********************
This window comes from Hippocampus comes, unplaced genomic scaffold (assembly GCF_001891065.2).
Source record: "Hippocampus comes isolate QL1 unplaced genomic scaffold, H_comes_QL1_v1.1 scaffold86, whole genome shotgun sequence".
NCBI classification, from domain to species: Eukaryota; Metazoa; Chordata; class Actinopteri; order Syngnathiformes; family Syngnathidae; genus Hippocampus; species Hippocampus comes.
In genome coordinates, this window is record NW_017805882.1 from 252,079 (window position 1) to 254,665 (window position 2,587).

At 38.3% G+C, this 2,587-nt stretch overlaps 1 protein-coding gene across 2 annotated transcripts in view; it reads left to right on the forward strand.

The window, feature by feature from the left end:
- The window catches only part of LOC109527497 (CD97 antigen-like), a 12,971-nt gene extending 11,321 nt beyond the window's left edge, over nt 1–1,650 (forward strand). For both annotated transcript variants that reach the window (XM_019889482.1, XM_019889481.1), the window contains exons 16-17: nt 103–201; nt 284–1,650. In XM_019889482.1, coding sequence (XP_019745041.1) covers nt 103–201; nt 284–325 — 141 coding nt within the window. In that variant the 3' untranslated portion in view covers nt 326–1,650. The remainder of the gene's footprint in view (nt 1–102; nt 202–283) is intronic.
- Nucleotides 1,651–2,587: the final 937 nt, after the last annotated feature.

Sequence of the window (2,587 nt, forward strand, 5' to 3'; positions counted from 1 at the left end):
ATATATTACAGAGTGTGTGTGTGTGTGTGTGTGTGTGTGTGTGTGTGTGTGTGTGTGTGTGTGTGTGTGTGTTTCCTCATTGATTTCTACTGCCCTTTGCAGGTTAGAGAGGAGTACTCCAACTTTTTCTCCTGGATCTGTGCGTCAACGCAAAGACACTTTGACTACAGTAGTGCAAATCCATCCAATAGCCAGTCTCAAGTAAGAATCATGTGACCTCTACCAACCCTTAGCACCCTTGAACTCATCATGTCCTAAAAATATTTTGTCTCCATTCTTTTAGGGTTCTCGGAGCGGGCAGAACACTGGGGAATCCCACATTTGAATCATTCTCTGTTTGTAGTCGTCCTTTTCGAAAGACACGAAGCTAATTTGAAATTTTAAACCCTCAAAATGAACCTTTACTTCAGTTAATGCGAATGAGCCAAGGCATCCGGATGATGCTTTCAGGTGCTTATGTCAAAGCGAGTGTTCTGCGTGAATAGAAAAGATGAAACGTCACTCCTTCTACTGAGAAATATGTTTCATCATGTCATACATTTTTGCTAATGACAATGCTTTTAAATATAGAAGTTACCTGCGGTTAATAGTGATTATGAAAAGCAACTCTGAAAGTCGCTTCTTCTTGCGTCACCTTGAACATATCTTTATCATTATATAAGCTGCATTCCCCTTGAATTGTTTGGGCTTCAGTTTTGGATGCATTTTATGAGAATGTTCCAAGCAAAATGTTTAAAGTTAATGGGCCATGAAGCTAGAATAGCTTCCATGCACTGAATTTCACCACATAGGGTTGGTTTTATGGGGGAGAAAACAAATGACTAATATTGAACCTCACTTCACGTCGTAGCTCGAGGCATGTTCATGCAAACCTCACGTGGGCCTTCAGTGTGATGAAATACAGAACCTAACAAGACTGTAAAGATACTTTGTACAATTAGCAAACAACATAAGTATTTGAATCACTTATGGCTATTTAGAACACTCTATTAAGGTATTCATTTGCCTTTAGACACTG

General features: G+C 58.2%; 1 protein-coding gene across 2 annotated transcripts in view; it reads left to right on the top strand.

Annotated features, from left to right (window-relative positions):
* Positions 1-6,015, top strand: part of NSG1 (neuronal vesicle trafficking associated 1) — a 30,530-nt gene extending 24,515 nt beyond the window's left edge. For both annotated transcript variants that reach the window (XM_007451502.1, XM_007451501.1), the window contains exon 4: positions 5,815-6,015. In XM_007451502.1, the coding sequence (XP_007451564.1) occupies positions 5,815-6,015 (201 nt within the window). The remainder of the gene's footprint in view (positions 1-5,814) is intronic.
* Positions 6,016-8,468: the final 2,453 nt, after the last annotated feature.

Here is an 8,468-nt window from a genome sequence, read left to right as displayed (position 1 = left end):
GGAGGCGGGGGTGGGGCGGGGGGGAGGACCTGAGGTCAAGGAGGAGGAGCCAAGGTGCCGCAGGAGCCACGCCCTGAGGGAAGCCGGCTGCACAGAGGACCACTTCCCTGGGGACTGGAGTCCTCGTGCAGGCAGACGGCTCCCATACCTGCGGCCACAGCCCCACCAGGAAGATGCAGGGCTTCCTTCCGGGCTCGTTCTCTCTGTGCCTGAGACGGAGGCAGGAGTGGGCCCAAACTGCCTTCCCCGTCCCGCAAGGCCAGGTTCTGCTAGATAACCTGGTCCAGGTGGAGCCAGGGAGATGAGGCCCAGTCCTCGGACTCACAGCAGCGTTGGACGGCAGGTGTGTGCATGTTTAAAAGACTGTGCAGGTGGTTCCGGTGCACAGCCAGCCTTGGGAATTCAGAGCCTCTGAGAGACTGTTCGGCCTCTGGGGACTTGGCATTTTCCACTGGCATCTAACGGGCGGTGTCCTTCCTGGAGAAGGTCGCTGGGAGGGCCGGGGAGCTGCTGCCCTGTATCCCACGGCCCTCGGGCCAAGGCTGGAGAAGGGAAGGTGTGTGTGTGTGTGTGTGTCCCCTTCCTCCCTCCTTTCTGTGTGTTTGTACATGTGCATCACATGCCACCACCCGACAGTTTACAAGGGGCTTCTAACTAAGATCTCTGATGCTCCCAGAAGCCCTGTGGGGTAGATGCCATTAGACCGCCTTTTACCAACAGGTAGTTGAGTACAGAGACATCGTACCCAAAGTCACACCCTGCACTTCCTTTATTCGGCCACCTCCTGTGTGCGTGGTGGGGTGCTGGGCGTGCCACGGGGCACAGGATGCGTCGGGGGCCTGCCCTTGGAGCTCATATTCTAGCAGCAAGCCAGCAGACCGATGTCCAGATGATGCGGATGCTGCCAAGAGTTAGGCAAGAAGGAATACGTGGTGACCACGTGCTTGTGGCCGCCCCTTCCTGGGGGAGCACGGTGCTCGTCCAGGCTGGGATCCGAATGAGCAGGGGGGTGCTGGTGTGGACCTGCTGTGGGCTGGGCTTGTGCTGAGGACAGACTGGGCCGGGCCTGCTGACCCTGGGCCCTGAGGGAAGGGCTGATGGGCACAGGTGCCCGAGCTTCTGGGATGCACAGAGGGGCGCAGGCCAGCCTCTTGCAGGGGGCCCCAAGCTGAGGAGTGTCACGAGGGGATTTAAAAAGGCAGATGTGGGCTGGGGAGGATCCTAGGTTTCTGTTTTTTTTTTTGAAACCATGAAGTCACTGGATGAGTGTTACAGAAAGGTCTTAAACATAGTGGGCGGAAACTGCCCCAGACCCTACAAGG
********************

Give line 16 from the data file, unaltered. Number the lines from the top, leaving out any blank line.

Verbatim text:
GGAGGCGGGGGTGGGGCGGGGGGGAGGACCTGAGGTCAAGGAGGAGGAGCCAAGGTGCCGCAGGAGCCACGCCCTGAGGGAAGCCGGCTGCACAGAGGACCACTTCCCTGGGGACTGGAGTCCTCGTGCAGGCAGACGGCTCCCATACCTGCGGCCACAGCCCCACCAGGAAGATGCAGGGCTTCCTTCCGGGCTCGTTCTCTCTGTGCCTGAGACGGAGGCAGGAGTGGGCCCAAACTGCCTTCCCCGTCCCGCAAGGCCAGGTTCTGCTAGATAACCTGGTCCAGGTGGAGCCAGGGAGATGAGGCCCAGTCCTCGGACTCACAGCAGCGTTGGACGGCAGGTGTGTGCATGTTTAAAAGACTGTGCAGGTGGTTCCGGTGCACAGCCAGCCTTGGGAATTCAGAGCCTCTGAGAGACTGTTCGGCCTCTGGGGACTTGGCATTTTCCACTGGCATCTAACGGGCGGTGTCCTTCCTGGAGAAGGTCGCTGGGAGGGCCGGGGAGCTGCTGCCCTGTATCCCACGGCCCTCGGGCCAAGGCTGGAGAAGGGAAGGTGTGTGTGTGTGTGTGTGTCCCCTTCCTCCCTCCTTTCTGTGTGTTTGTACATGTGCATCACATGCCACCACCCGACAGTTTACAAGGGGCTTCTAACTAAGATCTCTGATGCTCCCAGAAGCCCTGTGGGGTAGATGCCATTAGACCGCCTTTTACCAACAGGTAGTTGAGTACAGAGACATCGTACCCAAAGTCACACCCTGCACTTCCTTTATTCGGCCACCTCCTGTGTGCGTGGTGGGGTGCTGGGCGTGCCACGGGGCACAGGATGCGTCGGGGGCCTGCCCTTGGAGCTCATATTCTAGCAGCAAGCCAGCAGACCGATGTCCAGATGATGCGGATGCTGCCAAGAGTTAGGCAAGAAGGAATACGTGGTGACCACGTGCTTGTGGCCGCCCCTTCCTGGGGGAGCACGGTGCTCGTCCAGGCTGGGATCCGAATGAGCAGGGGGGTGCTGGTGTGGACCTGCTGTGGGCTGGGCTTGTGCTGAGGACAGACTGGGCCGGGCCTGCTGACCCTGGGCCCTGAGGGAAGGGCTGATGGGCACAGGTGCCCGAGCTTCTGGGATGCACAGAGGGGCGCAGGCCAGCCTCTTGCAGGGGGCCCCAAGCTGAGGAGTGTCACGAGGGGATTTAAAAAGGCAGATGTGGGCTGGGGAGGATCCTAGGTTTCTGTTTTTTTTTTTGAAACCATGAAGTCACTGGATGAGTGTTACAGAAAGGTCTTAAACATAGTGGGCGGAAACTGCCCCAGACCCTACAAGG